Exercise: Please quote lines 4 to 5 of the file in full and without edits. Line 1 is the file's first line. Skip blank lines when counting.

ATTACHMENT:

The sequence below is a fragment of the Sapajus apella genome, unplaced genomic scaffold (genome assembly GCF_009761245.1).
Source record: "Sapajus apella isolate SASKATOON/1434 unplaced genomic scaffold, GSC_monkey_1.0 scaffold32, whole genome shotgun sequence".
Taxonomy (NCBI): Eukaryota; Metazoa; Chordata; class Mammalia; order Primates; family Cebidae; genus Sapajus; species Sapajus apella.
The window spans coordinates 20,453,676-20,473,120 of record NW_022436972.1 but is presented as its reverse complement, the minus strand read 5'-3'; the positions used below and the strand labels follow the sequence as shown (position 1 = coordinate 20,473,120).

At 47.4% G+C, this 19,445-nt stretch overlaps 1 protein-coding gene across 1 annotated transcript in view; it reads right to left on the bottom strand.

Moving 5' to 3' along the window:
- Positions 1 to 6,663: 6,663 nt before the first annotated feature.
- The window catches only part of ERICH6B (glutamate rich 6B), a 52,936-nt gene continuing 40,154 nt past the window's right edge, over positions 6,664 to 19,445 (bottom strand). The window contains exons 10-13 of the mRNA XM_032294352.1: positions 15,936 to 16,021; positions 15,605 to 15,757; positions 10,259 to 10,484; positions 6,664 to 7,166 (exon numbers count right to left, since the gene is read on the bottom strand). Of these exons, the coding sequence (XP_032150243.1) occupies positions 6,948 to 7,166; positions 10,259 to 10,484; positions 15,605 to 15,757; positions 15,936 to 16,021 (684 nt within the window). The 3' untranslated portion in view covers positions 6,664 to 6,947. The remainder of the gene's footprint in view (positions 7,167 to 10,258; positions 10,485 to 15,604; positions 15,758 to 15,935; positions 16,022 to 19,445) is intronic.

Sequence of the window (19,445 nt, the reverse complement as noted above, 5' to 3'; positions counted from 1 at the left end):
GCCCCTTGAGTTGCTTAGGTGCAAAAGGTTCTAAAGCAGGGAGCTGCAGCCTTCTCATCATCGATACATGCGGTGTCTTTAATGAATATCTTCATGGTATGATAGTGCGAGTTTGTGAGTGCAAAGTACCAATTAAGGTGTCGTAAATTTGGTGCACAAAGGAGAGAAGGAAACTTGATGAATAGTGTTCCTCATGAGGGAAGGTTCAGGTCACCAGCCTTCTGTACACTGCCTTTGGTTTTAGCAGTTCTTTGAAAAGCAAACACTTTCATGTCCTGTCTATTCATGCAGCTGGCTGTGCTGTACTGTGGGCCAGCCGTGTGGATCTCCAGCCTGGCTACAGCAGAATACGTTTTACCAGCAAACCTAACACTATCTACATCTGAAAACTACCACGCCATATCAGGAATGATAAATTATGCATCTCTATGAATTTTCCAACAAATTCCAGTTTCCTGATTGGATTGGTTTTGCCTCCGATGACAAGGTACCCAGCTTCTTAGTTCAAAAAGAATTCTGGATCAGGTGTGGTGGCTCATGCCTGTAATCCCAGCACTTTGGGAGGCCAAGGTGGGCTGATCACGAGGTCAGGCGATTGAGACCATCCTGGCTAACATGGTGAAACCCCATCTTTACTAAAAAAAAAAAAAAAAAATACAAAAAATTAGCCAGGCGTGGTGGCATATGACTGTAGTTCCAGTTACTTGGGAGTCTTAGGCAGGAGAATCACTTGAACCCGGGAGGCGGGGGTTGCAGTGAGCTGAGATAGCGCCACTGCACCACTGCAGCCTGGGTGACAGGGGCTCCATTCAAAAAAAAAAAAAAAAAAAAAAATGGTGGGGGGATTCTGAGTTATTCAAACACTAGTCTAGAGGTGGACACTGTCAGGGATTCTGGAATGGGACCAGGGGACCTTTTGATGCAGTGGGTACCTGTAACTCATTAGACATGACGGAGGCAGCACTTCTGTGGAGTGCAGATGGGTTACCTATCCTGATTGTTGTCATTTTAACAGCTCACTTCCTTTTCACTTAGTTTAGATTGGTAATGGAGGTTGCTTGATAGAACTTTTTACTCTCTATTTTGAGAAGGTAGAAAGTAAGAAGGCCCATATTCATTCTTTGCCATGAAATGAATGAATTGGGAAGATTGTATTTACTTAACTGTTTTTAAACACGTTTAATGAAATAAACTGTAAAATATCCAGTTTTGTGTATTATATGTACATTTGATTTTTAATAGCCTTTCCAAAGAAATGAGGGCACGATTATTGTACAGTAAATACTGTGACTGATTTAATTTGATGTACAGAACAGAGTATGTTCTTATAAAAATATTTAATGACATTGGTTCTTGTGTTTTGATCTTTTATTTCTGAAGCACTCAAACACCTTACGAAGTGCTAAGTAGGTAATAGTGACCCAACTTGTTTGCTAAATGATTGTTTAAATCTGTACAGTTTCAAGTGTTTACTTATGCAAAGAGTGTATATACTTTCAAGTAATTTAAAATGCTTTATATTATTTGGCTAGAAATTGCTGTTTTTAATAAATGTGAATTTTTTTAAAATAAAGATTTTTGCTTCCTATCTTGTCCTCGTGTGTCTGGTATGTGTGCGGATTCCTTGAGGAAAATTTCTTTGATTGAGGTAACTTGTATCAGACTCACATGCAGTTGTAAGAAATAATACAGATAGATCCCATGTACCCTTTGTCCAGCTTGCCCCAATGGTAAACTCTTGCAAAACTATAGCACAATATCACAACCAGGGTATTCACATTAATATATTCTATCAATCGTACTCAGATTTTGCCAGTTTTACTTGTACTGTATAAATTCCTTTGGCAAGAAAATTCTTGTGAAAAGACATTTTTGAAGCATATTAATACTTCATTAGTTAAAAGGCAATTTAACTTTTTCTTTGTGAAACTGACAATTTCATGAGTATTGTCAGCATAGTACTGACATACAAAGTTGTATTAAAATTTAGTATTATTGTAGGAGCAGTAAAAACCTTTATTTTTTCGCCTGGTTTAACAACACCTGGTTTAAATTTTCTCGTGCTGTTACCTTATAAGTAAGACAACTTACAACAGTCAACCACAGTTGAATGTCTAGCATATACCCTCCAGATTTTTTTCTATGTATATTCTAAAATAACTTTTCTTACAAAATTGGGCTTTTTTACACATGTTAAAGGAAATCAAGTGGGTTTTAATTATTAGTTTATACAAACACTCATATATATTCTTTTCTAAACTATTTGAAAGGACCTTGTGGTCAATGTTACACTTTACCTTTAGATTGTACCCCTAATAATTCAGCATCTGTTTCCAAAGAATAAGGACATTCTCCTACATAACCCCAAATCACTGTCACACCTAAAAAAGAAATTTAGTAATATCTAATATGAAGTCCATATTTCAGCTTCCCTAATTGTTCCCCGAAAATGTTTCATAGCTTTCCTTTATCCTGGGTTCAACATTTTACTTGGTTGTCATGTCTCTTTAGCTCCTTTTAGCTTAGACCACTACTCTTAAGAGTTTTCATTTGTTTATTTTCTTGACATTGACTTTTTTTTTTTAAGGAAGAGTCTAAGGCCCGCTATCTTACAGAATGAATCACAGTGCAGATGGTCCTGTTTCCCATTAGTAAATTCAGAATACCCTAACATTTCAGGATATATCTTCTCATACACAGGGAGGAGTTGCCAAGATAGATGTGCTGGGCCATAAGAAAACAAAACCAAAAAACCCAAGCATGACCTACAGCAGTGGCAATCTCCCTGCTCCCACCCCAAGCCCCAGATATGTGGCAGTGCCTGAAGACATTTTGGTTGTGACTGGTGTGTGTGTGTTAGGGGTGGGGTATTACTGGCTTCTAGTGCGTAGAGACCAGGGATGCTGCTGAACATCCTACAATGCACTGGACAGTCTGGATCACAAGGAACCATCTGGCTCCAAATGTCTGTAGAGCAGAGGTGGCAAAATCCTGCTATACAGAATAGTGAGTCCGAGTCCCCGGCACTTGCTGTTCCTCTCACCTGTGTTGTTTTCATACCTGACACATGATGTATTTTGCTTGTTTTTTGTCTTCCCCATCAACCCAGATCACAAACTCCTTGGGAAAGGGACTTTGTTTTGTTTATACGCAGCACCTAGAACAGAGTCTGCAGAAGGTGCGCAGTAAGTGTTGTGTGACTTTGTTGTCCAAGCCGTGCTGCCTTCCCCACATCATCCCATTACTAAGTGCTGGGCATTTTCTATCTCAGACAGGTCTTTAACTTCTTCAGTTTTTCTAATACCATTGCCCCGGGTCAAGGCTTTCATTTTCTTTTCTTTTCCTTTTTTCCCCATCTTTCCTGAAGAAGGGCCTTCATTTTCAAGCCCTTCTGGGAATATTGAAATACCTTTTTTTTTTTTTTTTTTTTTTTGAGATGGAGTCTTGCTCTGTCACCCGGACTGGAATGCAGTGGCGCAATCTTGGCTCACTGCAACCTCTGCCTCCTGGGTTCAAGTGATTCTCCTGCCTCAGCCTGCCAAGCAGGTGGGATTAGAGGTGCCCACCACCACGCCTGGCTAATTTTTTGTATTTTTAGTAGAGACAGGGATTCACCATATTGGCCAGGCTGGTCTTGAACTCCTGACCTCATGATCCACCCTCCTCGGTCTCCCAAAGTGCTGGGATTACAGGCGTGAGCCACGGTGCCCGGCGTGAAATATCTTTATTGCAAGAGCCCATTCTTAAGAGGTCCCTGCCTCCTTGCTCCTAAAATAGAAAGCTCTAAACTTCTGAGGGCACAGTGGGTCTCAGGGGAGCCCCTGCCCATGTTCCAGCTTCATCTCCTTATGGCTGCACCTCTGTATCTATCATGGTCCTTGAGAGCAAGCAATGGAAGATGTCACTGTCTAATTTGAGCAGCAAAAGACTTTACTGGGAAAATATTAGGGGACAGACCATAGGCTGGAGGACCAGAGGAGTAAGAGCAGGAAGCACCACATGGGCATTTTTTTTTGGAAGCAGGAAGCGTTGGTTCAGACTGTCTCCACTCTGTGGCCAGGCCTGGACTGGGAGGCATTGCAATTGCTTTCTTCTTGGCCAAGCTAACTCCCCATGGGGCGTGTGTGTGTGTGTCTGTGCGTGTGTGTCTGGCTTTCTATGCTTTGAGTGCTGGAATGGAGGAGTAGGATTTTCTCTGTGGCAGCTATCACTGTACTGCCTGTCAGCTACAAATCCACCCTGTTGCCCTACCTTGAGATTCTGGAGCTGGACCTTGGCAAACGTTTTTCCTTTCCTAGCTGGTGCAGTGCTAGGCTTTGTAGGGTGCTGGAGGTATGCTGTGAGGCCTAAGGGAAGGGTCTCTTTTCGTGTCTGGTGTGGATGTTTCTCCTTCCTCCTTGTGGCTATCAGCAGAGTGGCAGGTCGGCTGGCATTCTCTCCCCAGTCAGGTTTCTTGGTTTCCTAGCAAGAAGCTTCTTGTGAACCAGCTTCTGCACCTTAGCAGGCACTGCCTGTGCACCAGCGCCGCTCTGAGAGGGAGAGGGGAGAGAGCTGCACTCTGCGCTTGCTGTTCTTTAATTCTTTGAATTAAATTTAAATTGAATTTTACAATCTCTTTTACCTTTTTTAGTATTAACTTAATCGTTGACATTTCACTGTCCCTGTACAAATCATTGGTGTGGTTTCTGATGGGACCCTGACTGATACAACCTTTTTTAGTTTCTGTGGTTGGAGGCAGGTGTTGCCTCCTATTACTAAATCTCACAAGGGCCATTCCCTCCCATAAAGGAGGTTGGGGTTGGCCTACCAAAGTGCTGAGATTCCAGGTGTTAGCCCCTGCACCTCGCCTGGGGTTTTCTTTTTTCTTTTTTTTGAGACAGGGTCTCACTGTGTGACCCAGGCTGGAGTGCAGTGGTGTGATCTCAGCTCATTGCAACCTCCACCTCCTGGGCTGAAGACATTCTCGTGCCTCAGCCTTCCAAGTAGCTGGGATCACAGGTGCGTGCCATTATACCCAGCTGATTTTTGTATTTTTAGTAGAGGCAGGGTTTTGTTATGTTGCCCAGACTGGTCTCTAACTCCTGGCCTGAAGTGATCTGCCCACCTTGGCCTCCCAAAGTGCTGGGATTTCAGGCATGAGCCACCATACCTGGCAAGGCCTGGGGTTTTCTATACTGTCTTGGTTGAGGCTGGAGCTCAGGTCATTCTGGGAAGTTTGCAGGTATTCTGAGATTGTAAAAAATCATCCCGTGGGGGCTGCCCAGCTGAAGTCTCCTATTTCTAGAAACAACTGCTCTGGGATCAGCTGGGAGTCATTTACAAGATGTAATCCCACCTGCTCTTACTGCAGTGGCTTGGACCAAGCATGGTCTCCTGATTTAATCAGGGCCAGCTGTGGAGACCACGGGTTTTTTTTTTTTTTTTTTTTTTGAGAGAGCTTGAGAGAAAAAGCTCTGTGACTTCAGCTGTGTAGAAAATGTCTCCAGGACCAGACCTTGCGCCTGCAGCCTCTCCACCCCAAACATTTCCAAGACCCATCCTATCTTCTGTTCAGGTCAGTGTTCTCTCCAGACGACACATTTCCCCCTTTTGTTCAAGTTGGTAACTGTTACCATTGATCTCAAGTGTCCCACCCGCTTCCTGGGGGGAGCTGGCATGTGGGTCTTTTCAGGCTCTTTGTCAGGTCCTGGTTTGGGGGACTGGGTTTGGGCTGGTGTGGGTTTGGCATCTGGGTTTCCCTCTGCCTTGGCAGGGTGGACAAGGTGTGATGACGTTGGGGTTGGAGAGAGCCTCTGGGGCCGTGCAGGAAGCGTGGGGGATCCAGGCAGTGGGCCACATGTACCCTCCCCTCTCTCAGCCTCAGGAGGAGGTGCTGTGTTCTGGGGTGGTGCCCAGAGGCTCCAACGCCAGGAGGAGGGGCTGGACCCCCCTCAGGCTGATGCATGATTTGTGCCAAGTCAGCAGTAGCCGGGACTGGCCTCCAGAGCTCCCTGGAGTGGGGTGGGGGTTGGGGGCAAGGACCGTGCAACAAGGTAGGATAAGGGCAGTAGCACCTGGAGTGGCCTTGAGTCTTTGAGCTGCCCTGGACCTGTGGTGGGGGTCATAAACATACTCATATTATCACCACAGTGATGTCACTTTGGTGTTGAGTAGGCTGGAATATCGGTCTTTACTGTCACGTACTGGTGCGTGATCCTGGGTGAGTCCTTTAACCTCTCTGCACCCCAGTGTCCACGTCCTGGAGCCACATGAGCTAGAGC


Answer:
The window spans coordinates 20,453,676-20,473,120 of record NW_022436972.1 but is presented as its reverse complement, the minus strand read 5'-3'; the positions used below and the strand labels follow the sequence as shown (position 1 = coordinate 20,473,120).

At 47.4% G+C, this 19,445-nt stretch overlaps 1 protein-coding gene across 1 annotated transcript in view; it reads right to left on the bottom strand.